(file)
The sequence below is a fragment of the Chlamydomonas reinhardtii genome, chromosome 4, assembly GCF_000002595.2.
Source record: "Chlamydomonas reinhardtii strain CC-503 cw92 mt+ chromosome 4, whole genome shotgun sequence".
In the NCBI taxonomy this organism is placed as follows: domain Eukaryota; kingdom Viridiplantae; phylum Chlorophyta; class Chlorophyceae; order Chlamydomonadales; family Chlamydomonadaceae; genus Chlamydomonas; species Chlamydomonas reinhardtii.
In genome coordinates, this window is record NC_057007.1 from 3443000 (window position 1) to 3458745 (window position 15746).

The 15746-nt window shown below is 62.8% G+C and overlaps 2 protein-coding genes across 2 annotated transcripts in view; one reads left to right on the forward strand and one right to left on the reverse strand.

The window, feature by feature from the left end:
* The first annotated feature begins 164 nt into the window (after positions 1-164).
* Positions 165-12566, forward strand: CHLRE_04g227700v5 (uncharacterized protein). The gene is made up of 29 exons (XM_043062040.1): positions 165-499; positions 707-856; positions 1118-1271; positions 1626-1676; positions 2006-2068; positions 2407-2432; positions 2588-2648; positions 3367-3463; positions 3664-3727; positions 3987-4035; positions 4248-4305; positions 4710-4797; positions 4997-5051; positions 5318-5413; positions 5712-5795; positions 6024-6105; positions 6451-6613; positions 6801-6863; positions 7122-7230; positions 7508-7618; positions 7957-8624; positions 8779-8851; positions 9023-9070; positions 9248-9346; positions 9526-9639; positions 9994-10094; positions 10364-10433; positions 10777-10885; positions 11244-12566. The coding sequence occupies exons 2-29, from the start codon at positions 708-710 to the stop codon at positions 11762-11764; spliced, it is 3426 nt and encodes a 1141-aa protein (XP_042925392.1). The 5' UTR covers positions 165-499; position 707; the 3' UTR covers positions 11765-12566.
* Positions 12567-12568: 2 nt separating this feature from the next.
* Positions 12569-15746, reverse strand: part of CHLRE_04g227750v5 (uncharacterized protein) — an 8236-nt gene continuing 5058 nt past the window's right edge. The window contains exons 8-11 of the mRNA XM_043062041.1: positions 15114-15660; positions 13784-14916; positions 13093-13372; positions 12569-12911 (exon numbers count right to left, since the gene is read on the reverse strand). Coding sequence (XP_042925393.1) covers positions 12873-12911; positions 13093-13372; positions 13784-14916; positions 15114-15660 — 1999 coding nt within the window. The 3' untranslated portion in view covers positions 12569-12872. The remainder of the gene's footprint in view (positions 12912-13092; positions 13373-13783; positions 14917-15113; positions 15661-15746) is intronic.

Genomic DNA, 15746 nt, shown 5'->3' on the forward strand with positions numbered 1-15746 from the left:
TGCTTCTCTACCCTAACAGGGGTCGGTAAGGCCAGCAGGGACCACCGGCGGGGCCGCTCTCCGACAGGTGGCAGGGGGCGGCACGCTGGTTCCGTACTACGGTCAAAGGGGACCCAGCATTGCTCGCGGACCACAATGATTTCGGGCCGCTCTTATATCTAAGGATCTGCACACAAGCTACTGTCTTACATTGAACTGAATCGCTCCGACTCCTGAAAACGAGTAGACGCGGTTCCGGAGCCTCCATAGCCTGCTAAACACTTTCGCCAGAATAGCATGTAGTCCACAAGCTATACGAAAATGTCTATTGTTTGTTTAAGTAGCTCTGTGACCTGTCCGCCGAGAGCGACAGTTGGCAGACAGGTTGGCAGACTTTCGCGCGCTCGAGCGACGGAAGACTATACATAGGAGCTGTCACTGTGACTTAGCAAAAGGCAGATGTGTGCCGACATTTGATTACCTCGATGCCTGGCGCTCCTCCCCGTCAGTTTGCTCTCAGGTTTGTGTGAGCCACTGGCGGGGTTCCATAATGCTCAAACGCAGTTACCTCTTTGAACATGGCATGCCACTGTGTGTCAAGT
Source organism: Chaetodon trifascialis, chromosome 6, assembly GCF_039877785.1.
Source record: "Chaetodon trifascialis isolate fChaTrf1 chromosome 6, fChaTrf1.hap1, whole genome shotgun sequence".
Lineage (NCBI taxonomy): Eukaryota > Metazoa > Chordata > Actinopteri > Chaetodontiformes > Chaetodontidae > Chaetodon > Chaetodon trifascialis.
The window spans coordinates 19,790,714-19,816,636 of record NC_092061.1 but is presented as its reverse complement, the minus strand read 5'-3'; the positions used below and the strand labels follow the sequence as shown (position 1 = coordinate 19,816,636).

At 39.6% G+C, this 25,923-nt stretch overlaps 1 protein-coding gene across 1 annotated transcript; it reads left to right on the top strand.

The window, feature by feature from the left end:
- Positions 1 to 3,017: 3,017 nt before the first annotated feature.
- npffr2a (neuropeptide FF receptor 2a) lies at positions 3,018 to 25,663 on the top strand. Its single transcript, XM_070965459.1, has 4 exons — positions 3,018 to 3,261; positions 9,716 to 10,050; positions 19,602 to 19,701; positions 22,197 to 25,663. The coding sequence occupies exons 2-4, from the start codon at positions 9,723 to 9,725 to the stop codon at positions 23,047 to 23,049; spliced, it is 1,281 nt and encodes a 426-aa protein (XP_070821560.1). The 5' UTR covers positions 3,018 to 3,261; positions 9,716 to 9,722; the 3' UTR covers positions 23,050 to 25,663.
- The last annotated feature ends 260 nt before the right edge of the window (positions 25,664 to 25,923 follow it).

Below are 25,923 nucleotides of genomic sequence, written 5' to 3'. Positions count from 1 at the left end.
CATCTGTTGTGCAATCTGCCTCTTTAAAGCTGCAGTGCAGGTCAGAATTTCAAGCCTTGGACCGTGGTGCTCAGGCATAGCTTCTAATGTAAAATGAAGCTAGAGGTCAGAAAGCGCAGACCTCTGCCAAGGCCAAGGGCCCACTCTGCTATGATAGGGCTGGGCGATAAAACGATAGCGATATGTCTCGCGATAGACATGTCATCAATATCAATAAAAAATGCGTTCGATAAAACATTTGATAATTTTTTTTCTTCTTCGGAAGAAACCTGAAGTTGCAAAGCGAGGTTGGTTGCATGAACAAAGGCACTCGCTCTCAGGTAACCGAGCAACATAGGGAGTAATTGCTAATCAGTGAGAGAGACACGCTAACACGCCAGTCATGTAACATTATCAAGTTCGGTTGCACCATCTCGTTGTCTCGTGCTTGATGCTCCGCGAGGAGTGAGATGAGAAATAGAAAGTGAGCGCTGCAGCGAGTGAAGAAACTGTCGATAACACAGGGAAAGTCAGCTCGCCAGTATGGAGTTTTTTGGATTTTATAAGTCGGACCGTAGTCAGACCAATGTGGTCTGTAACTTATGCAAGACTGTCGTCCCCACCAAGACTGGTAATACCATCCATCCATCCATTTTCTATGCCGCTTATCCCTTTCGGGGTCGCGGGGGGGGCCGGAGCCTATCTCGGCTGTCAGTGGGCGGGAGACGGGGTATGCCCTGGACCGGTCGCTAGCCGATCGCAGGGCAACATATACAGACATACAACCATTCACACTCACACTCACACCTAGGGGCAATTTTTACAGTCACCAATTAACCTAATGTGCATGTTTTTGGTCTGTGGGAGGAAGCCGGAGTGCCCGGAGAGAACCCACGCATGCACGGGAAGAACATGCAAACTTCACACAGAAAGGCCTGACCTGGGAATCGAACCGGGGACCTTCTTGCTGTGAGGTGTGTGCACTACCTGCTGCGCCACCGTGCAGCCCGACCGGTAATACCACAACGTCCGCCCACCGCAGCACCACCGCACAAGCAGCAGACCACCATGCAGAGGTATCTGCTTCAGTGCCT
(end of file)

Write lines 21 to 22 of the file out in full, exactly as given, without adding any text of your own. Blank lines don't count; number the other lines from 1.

- The last annotated feature ends 260 nt before the right edge of the window (positions 25,664 to 25,923 follow it).

Below are 25,923 nucleotides of genomic sequence, written 5' to 3'. Positions count from 1 at the left end.